The decision to use military force is one of the gravest responsibilities Members of Congress face, and it is one that I take very seriously. I have heard presentations and testimonies from the Administration on their case for military action, have read and studied the text of the authorization for the use of military force that will come before the Senate next week, and have listened to the concerns of thousands of Arkansans as I have traveled the state.

I have said, before any military action in Syria is taken, the Administration must prove a compelling national security interest, clearly define a mission that has a definitive end-state, and then build a true coalition of allies that would actively participate in any action we take. Based on the information presented to me and the evidence I have gathered, I do not believe these criteria have been met, and I cannot support military action against Syria at this time.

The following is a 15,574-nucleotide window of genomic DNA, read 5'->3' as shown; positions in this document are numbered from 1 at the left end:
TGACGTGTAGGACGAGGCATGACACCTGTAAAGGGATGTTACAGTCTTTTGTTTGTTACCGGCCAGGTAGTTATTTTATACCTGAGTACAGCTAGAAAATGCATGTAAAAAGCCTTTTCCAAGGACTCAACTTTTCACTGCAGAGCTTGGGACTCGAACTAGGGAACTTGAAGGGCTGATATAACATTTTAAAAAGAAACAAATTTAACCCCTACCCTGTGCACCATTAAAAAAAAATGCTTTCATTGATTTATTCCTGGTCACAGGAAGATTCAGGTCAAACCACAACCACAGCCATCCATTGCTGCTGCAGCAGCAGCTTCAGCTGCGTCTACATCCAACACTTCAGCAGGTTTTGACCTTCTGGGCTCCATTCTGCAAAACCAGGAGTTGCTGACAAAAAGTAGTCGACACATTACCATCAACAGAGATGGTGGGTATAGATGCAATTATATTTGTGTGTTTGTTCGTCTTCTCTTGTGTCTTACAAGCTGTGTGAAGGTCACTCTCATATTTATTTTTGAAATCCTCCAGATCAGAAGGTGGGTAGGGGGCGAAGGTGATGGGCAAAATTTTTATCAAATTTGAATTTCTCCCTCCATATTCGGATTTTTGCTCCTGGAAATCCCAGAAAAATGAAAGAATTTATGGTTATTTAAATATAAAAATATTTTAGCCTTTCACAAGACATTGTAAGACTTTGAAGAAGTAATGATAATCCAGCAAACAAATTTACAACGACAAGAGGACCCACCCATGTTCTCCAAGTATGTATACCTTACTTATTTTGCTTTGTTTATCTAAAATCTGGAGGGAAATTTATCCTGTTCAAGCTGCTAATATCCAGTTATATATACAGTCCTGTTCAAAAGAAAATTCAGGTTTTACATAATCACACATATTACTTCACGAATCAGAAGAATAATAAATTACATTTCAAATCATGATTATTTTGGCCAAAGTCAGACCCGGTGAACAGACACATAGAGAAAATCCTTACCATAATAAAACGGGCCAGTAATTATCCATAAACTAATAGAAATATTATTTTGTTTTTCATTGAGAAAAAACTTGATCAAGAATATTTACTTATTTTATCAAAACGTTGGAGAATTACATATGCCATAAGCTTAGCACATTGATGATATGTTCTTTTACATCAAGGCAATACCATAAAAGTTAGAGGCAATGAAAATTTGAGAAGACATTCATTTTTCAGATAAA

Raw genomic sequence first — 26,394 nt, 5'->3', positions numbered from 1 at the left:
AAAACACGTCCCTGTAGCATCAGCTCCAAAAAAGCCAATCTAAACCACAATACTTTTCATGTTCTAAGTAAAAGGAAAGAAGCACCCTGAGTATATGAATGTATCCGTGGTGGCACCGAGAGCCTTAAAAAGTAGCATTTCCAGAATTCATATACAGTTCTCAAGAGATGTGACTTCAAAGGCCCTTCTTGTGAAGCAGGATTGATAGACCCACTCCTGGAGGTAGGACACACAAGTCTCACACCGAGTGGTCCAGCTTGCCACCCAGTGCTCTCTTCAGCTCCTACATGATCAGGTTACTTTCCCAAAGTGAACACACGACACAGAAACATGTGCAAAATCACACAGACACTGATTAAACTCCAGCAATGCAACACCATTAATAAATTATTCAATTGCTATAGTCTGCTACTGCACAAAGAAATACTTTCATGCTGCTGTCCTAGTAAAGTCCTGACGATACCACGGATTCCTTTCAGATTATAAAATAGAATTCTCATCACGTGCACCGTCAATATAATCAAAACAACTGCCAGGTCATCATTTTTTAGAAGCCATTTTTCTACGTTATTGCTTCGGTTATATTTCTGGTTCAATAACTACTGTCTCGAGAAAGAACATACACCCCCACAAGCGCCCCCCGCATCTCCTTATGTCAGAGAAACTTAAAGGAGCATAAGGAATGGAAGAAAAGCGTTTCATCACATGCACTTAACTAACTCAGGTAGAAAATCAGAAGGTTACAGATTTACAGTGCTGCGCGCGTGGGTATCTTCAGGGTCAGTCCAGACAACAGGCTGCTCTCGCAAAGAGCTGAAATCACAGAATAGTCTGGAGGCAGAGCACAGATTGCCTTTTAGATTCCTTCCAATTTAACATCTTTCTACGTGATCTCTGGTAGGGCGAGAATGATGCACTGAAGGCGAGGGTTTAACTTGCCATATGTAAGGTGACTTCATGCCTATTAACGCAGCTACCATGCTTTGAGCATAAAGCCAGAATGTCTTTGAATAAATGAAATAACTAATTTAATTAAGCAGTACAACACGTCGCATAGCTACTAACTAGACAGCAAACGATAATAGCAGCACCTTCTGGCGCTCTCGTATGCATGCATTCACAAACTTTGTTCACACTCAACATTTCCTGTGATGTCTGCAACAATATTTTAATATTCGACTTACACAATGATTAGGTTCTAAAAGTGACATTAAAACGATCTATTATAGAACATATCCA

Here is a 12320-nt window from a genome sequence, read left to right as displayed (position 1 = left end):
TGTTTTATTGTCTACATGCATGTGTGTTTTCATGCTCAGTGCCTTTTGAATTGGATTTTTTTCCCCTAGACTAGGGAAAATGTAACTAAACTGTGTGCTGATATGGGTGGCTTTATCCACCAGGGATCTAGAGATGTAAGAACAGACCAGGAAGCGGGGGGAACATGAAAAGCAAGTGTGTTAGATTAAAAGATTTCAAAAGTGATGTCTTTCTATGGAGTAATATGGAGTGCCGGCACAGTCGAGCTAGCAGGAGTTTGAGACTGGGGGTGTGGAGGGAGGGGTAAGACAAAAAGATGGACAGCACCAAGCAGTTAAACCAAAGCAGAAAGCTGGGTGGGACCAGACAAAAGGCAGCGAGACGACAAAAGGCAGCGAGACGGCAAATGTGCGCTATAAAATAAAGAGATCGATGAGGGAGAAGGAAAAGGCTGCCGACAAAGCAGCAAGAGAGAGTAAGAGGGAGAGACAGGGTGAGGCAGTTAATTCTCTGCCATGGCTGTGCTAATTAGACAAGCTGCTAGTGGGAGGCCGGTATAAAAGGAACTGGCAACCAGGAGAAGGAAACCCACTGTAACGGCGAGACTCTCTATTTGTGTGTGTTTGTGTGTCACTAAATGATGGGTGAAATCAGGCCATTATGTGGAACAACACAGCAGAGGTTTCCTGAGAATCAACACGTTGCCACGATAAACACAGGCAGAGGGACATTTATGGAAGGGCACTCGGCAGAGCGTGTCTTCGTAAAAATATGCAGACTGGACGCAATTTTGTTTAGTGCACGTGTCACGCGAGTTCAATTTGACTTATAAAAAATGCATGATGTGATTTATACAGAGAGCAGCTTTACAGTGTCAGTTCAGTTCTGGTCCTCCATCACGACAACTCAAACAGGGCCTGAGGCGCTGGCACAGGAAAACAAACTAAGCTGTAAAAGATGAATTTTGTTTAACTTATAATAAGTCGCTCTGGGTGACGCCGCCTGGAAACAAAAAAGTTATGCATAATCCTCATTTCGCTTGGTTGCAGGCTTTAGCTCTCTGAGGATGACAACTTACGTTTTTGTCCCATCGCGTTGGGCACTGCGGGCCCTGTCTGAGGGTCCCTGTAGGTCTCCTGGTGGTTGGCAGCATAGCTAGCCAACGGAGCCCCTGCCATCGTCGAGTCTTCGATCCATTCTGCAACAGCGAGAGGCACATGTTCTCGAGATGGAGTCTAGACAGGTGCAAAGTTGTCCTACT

Rep. Tom Cotton (R) -- IN FAVOR

COLORADO

Sen. Mark Udall (D) -- UNDECIDED

State Sen. Randy Baumgardner (R) -- OPPOSED

"I think we should stay out of Syria," Baumgardner told The Huffington Post.

State Sen. Owen Hill (R) -- SKEPTICAL

District Attorney Ken Buck (R) -- NO RESPONSE

GEORGIA

Michelle Nunn (D) -- IN FAVOR